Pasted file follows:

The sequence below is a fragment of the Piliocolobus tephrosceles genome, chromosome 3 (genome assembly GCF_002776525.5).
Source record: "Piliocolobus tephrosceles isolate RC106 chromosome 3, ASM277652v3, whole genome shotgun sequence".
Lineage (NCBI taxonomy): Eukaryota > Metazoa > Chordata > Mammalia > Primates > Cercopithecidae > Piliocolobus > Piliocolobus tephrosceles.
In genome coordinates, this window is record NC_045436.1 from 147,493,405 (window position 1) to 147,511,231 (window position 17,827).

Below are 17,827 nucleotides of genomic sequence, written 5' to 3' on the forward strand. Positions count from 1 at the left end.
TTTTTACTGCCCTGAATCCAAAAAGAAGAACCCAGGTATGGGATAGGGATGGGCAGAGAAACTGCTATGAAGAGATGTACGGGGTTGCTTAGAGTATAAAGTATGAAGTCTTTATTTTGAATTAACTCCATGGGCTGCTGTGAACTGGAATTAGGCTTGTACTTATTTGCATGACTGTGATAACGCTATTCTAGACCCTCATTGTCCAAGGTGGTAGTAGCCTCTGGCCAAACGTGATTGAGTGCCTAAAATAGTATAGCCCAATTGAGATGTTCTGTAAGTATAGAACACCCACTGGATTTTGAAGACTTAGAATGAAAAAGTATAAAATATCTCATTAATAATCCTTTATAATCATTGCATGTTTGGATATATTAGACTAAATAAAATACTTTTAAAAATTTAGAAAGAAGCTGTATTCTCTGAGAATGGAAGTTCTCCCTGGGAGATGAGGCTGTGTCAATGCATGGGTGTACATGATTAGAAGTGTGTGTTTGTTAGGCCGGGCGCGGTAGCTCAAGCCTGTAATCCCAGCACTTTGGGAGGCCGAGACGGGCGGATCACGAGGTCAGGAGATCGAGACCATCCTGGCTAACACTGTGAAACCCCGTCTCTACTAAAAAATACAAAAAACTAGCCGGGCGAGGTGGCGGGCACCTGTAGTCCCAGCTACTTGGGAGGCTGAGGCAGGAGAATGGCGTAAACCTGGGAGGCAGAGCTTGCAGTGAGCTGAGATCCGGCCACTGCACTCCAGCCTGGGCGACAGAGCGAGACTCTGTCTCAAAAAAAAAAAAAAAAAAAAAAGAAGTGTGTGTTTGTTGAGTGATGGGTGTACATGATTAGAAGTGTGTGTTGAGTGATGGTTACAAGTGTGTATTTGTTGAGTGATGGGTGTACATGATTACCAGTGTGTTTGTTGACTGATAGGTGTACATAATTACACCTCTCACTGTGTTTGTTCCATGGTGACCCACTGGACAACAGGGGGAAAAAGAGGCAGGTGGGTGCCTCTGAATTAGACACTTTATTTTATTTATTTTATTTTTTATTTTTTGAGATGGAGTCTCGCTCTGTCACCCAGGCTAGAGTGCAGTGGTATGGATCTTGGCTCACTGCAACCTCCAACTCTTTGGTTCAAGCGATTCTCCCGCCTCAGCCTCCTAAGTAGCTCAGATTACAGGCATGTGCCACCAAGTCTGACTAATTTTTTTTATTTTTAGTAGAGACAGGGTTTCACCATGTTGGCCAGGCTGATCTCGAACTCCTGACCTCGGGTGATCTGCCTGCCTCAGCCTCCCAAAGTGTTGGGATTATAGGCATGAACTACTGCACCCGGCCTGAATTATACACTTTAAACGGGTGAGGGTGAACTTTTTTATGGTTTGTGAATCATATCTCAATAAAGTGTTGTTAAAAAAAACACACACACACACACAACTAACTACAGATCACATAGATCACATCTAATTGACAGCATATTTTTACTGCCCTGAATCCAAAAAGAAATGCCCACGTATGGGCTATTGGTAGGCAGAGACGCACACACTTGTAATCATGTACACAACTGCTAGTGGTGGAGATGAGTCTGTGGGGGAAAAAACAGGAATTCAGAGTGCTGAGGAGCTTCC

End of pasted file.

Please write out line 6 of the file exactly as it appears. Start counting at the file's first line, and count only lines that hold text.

TTTTTACTGCCCTGAATCCAAAAAGAAGAACCCAGGTATGGGATAGGGATGGGCAGAGAAACTGCTATGAAGAGATGTACGGGGTTGCTTAGAGTATAAAGTATGAAGTCTTTATTTTGAATTAACTCCATGGGCTGCTGTGAACTGGAATTAGGCTTGTACTTATTTGCATGACTGTGATAACGCTATTCTAGACCCTCATTGTCCAAGGTGGTAGTAGCCTCTGGCCAAACGTGATTGAGTGCCTAAAATAGTATAGCCCAATTGAGATGTTCTGTAAGTATAGAACACCCACTGGATTTTGAAGACTTAGAATGAAAAAGTATAAAATATCTCATTAATAATCCTTTATAATCATTGCATGTTTGGATATATTAGACTAAATAAAATACTTTTAAAAATTTAGAAAGAAGCTGTATTCTCTGAGAATGGAAGTTCTCCCTGGGAGATGAGGCTGTGTCAATGCATGGGTGTACATGATTAGAAGTGTGTGTTTGTTAGGCCGGGCGCGGTAGCTCAAGCCTGTAATCCCAGCACTTTGGGAGGCCGAGACGGGCGGATCACGAGGTCAGGAGATCGAGACCATCCTGGCTAACACTGTGAAACCCCGTCTCTACTAAAAAATACAAAAAACTAGCCGGGCGAGGTGGCGGGCACCTGTAGTCCCAGCTACTTGGGAGGCTGAGGCAGGAGAATGGCGTAAACCTGGGAGGCAGAGCTTGCAGTGAGCTGAGATCCGGCCACTGCACTCCAGCCTGGGCGACAGAGCGAGACTCTGTCTCAAAAAAAAAAAAAAAAAAAAAAGAAGTGTGTGTTTGTTGAGTGATGGGTGTACATGATTAGAAGTGTGTGTTGAGTGATGGTTACAAGTGTGTATTTGTTGAGTGATGGGTGTACATGATTACCAGTGTGTTTGTTGACTGATAGGTGTACATAATTACACCTCTCACTGTGTTTGTTCCATGGTGACCCACTGGACAACAGGGGGAAAAAGAGGCAGGTGGGTGCCTCTGAATTAGACACTTTATTTTATTTATTTTATTTTTTATTTTTTGAGATGGAGTCTCGCTCTGTCACCCAGGCTAGAGTGCAGTGGTATGGATCTTGGCTCACTGCAACCTCCAACTCTTTGGTTCAAGCGATTCTCCCGCCTCAGCCTCCTAAGTAGCTCAGATTACAGGCATGTGCCACCAAGTCTGACTAATTTTTTTTATTTTTAGTAGAGACAGGGTTTCACCATGTTGGCCAGGCTGATCTCGAACTCCTGACCTCGGGTGATCTGCCTGCCTCAGCCTCCCAAAGTGTTGGGATTATAGGCATGAACTACTGCACCCGGCCTGAATTATACACTTTAAACGGGTGAGGGTGAACTTTTTTATGGTTTGTGAATCATATCTCAATAAAGTGTTGTTAAAAAAAACACACACACACACACAACTAACTACAGATCACATAGATCACATCTAATTGACAGCATATTTTTACTGCCCTGAATCCAAAAAGAAATGCCCACGTATGGGCTATTGGTAGGCAGAGACGCACACACTTGTAATCATGTACACAACTGCTAGTGGTGGAGATGAGTCTGTGGGGGAAAAAACAGGAATTCAGAGTGCTGAGGAGCTTCC